Daniels, who had just been elected governor in 2004, said he was among those coming into public service at a time of great fiscal problems for the state – the state was bankrupt by all measures. Even so, Daniels said they realized this was not a problem that could wait. “We doubled the number of case workers in the context of the tightest budget in Indiana in more than a half century. “The only increase was for the protection of children,” the governor said.

On the governor’s first day in office, he created the Department of Child Services by executive order, which was later codified into statue. Its main mission was to improve the protection of children. “Six years later we have an award winning, best in America – a literally worst to first story.”

“The story I want to tell you is how we got there and the role that IUPUI has played in it so directly. As almost always is the case in public life, dollars alone do not do the job. You can pour money into a bad system and all you get is more of a bad system and more bad results.”

So, a fundamental change was needed to create a whole new practice model more in keeping with the realities of modern family life and needs of children in this age, to go from the backwaters to the front edge in the way all these new case workers and all their new supervisors would approach their work.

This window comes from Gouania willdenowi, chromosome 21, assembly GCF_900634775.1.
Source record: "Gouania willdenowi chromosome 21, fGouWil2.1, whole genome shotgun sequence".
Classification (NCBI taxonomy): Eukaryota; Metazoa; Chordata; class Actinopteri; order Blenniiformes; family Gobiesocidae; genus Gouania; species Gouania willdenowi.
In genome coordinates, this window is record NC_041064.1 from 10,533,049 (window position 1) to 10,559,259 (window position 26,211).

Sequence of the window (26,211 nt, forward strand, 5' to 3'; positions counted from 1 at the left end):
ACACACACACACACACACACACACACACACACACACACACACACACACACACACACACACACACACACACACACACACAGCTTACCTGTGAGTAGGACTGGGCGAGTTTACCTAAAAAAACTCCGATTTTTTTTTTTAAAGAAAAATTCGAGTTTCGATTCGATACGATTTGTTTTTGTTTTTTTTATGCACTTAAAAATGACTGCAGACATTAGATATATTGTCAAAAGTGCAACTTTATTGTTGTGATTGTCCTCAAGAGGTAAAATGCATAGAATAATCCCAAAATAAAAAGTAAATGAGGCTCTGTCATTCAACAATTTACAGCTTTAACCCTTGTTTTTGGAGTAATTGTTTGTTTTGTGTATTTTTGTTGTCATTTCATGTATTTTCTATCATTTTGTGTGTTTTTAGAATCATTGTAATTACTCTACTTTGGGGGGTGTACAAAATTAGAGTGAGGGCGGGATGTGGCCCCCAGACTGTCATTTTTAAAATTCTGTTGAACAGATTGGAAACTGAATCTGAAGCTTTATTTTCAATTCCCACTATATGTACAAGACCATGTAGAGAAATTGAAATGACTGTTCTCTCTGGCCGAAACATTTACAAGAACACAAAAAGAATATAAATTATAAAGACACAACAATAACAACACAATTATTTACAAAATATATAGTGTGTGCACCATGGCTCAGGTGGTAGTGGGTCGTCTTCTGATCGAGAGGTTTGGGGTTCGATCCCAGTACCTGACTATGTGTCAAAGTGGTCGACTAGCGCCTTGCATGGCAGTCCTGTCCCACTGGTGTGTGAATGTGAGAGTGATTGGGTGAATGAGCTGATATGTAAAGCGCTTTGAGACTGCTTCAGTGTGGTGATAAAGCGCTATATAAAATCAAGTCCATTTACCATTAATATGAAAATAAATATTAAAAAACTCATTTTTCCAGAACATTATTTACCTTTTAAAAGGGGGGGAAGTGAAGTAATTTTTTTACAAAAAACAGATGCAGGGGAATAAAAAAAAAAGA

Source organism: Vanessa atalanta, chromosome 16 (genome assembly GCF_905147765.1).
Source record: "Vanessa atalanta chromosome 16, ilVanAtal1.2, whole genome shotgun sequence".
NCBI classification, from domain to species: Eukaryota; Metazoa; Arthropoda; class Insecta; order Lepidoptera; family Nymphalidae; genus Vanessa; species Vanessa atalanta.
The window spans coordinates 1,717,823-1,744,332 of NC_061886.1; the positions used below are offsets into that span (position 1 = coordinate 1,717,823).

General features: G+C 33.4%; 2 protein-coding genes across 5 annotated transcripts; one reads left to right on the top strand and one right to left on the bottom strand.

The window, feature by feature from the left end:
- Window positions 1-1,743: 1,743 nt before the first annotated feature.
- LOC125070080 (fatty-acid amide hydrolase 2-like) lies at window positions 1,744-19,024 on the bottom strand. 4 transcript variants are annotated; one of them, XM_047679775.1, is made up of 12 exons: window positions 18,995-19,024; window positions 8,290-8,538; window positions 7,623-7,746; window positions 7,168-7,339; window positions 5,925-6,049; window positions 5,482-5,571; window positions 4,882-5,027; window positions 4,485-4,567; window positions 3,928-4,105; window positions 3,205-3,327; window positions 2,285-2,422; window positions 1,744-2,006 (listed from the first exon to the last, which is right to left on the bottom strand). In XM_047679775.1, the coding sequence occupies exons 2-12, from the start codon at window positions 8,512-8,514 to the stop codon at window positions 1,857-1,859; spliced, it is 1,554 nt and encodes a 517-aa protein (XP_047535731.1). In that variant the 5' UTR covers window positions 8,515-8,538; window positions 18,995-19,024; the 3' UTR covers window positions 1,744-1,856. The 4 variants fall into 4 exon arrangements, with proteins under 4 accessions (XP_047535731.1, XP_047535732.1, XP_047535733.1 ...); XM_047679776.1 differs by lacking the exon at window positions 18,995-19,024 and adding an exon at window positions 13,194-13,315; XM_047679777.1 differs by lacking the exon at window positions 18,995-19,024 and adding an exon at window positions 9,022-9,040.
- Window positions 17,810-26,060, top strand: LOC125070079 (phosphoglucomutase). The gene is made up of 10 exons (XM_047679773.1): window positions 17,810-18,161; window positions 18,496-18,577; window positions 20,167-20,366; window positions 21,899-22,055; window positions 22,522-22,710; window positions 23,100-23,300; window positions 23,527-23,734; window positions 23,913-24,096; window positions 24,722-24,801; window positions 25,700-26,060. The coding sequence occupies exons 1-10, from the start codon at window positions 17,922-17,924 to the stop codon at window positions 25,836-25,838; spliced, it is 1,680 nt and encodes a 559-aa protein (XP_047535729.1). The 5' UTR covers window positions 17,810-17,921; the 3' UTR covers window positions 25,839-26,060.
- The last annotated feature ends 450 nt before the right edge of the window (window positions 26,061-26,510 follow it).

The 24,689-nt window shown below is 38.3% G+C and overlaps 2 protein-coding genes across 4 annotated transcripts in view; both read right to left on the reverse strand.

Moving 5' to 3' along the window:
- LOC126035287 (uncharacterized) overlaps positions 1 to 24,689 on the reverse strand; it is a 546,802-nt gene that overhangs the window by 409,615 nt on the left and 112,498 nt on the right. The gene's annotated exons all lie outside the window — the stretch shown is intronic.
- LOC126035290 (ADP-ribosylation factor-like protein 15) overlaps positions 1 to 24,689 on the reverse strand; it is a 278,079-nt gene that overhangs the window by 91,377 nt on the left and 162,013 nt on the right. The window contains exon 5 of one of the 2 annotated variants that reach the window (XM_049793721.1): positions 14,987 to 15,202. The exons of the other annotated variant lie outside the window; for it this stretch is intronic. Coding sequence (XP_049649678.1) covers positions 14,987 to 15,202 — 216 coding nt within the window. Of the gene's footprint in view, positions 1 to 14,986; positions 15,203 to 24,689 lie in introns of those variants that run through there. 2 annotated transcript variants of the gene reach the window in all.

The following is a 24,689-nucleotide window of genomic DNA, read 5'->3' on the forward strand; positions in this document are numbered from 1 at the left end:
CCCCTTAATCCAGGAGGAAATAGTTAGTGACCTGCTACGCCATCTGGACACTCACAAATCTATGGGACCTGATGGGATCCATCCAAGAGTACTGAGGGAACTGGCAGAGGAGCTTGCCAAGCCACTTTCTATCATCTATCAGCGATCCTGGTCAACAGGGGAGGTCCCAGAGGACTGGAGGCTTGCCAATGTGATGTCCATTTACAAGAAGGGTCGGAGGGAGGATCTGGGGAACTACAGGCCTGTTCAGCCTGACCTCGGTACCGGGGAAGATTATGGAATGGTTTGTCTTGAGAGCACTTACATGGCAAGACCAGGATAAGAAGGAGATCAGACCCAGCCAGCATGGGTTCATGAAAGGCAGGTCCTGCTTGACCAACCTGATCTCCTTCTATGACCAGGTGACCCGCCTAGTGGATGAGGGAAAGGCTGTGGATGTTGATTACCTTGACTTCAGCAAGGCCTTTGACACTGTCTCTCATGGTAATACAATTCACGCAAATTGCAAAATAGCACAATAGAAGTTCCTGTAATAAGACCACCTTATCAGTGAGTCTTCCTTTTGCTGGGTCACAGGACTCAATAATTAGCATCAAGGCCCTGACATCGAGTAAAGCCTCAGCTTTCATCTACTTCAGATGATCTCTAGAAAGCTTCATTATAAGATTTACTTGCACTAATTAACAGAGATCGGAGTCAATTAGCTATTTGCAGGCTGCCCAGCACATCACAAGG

“We struck up a tremendous partnership with the School of Social Work at IUPUI. It is the type of partnership the state needs to take inspiration from and replicate it elsewhere, Daniels said. “The fabulous people at the School of Social Work, Dean Michael Patchner and his colleagues have put together a program that has now led to the retraining of all the employees that we already had and the training of the hundreds of new ones who have come to the protection of children as their life mission. We are now into three digits in terms of Master (of Social Work) grads working for the new Department of Child Services and its new larger and modern configuration.” Many more are in the process now of achieving their degrees and their own leadership positions, he added.